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As most people realize, learning does not end at school. In addition to hosting hundreds of lectures, workshops, symposia, and conferences each year for the scientific community, the STCs are devoted to lifelong learning by providing a wealth of educational programs for the general public. Many of these efforts present science in ways that are easily comprehended by students at all levels and by those people who are no longer in school.

The Liquid Crystal Wall at the Akron Art Museum's hands-on EXPLORE & DISCOVER XI exhibition, created with the help of the Center for Advanced Liquid Crystalline Optical Materials. As children touched the surface the wall changed colors before their eyes. During the months of the hands-on exhibition, the attendance at the museum was a record 29,953.

Collaborations with Museums and Planetariums

Science museums and planetariums provide STCs with tremendous opportunities for creating science literacy and awareness among the general public. They also are less formal settings where people are comfortable in learning about science and have been a popular way for the STCs to reach new audiences. Some examples include:
  • At the Museum of Long Island Natural Sciences, hands-on educational programs for schools sponsored by the Center for High Pressure Research let participants make diamonds and discover the relationship of earthquakes, volcanoes, and the Earth's magnetic field to what is happening thousands of miles beneath the surface. More than 10,000 primary school children visit this museum each year.
  • The Southern California Earthquake Center created one of the most popular exhibits for the two million people who visited the California Museum of Science and Industry in 1993. The exhibit includes a light box showing the wall of a trench across the San Andreas Fault and a timeline of past earthquakes spanning almost 2,000 years. A computer-driven part of the exhibit plots earthquakes through time on a world map and allows visitors to view the earthquake activity in smaller regions, such as California. Real- time information on earthquake activity is also displayed in this part of the exhibit.
  • The Center for Clouds, Chemistry, and Climate has helped to create an exhibit at the Stephen-Birch Aquarium-Museum of the Scripps Institution of Oceanography in San Diego. The exhibit provides an interactive look at a wide range of subjects related to oceanography in several basic sciences. Both institutions have also formed a partnership to develop a teacher education program. More than half a million people visit the aquarium-museum each year.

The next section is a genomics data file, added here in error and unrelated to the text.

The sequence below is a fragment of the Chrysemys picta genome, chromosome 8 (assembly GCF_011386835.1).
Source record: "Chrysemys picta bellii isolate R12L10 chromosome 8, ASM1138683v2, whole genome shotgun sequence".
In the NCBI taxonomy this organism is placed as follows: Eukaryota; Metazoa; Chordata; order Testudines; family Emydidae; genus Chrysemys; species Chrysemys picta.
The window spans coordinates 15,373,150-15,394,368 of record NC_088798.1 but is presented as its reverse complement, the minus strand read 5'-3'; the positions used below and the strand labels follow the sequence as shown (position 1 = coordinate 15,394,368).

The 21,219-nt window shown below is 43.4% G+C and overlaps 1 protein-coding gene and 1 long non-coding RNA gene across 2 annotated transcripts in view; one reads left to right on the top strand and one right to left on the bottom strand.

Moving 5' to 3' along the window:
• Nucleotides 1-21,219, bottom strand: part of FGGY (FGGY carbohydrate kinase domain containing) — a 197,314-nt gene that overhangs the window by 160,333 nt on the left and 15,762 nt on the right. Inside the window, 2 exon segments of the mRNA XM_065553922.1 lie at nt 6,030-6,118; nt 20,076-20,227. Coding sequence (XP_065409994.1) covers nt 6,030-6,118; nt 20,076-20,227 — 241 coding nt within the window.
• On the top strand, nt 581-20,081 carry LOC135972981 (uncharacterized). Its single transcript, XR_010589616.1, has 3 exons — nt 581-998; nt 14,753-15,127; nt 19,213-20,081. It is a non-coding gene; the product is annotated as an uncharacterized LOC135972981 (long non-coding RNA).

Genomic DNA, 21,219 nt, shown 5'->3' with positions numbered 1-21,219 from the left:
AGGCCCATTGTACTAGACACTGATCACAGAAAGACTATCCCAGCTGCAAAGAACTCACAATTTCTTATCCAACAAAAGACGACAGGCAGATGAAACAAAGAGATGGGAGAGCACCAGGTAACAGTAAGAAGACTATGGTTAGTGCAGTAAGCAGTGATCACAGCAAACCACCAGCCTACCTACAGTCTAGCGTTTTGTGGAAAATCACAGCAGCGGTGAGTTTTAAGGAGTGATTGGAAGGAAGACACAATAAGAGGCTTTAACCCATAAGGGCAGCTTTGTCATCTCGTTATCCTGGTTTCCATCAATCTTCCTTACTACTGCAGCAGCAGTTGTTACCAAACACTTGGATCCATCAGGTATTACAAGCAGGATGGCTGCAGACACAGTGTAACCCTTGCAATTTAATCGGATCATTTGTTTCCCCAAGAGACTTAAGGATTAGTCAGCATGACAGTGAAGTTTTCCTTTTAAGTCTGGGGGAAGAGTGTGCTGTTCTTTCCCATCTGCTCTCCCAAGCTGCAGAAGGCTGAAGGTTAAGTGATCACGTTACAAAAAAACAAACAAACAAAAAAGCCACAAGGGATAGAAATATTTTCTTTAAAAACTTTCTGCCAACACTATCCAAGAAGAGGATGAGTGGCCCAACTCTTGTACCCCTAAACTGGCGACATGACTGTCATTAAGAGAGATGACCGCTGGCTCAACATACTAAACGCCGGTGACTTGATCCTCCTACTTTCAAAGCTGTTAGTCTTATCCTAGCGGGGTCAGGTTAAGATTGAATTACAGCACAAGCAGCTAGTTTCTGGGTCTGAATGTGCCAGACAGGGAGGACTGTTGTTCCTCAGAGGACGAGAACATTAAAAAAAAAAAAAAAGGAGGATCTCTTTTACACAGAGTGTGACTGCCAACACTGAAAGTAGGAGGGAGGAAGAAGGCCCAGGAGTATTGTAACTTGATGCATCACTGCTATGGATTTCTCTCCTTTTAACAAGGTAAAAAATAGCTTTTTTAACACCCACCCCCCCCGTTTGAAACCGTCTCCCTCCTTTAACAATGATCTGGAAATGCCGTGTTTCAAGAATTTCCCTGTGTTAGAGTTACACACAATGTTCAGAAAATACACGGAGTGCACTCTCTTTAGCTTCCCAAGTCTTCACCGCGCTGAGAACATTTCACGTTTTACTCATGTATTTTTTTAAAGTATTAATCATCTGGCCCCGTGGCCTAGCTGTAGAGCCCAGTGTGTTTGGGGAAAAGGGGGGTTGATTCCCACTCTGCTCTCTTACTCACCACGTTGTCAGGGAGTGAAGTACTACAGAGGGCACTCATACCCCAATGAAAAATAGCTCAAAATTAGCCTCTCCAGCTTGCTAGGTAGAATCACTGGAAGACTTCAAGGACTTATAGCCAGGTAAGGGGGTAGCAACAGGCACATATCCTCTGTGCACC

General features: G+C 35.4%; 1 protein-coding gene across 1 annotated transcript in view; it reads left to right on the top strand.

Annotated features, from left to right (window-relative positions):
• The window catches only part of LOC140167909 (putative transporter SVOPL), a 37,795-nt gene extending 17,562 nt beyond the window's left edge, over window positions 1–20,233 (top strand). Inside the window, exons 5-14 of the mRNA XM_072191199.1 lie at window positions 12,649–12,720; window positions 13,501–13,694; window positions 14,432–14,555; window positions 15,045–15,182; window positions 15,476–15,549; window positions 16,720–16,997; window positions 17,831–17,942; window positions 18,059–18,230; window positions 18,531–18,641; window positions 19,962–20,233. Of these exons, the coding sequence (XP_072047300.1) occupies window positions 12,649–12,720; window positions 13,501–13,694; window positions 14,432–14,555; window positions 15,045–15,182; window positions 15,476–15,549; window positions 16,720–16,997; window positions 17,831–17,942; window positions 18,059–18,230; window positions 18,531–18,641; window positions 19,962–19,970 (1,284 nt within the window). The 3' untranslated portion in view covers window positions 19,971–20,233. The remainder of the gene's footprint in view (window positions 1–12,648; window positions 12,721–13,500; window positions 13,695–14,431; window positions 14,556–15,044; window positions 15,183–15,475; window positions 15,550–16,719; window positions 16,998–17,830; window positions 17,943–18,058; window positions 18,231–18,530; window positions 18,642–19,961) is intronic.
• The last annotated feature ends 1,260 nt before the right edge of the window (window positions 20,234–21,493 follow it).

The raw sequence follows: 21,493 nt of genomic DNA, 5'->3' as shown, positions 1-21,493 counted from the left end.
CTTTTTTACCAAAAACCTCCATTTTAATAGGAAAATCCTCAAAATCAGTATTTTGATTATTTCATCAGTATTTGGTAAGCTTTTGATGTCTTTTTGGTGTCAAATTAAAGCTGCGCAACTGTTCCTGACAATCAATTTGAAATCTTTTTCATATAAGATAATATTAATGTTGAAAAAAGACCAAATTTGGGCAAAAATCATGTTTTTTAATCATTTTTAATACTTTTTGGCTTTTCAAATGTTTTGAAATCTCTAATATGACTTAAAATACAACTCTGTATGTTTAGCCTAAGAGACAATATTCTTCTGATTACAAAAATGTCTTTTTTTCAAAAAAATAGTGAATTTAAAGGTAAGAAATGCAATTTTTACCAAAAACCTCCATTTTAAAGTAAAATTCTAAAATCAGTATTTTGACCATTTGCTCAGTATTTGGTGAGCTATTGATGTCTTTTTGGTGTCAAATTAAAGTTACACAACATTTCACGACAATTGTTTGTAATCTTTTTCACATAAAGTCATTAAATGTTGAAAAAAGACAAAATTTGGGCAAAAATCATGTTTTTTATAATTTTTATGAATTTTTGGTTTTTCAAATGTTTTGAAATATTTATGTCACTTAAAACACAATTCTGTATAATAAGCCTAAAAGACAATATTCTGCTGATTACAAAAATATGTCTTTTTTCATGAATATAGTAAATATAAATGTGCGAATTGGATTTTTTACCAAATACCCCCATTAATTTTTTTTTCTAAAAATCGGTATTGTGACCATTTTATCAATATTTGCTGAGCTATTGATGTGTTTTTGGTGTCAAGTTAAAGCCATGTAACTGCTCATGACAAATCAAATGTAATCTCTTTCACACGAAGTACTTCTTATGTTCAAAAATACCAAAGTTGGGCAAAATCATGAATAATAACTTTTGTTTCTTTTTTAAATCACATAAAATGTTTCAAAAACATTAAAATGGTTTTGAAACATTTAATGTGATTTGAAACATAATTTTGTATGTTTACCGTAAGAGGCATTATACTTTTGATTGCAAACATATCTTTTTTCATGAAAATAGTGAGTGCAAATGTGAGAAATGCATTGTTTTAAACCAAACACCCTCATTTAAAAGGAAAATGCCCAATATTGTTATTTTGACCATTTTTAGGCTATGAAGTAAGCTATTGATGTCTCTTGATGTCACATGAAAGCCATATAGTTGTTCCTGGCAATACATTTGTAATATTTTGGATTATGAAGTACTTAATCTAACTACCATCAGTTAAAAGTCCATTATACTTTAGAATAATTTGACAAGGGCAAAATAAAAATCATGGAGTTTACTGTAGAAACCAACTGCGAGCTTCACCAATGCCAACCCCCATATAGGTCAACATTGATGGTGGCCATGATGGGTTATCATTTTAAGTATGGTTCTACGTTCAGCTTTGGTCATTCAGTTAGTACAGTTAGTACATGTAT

• The Center for Light Microscope Imaging and Biotechnology has worked with the Carnegie Science Center in Pittsburgh on a multimedia exhibit entitled "Journey into the Cell." The show takes observers through the workings of a single live human cell.
  • The Center for Particle Astrophysics is developing a show on the origins of the universe. The show presents modern cosmology from a multicultural perspective, juxtaposing creation stories from a number of different cultures with the scientific explanation of the Big Bang theory. In an attempt to expand the outreach effort, the show will be sent to inner-city and rural audiences.
  • The Center for Astrophysical Research in Antarctica (CARA) is unique among the STC program in having a planetarium as a full partner. Since 1990, the Adler Planetarium has played a significant role in determining the direction of CARA's educational programs. The center works with other planetariums as well. For example, CARA has helped to launch the German opening of an IMAX film entitled "Antarctica" shown at the Deutsches Museum in Munich, Germany. Planetarium shows created by the center have drawn more than 200,000 attendees.
  • The Center for the Analysis and Prediction of Storms provided support to the Kirkpatrick Planetarium in Oklahoma City to develop a multimedia program on the connections between meteorology and astronomy. The program will first be intended for students in grades 3-6, but will be further adapted in the future for older students and the general public.
  • Staff at The Geometry Center have collaborated withe Science Museum of Minnesota to create an exhibit on triangle tilings and polyhedra. The museum exhibit includes a set of shapes for building physical models of polyhedra, and a Silicon Graphics workstation running center software. Using the software, visitors generate various animated, three-dimensional shapes. Approximately 750,000 people annually visit the museum, which is in St. Paul, Minnesota.

Disseminating Information to the Public

STC staff devote time and resources to making the public aware of STC efforts in research and education. This is achieved through newsletters, correspondence, online information, video presentations, visits, invited talks, public awareness programs, and other means. This audience includes representatives from businesses, professional organizations, and government who must deal with educational issues on an everyday basis.


Talks hosted by the STCs are another effective way of generating public interest in STC research and in science overall. Frequently, people become interested in a subject after initially hearing a presentation by a famous scientist on a topic of current interest. The Center for Particle Astrophysics (CfPA) sponsored two lectures that drew 2,000 attendees each-one of these lectures was given by eminent physicist Stephen Hawking. The CfPA Speaker's Bureau, begun in 1991, sends center scientists to talk at schools, public forums, science organizations, science fairs, and to industry. More than 50 such talks were given in the 1992-93 school year, 12 of which were to K-12 students. The center is also a resource for the media, with center research being featured in the PBS series "The Astronomers" and in numerous national and international publications.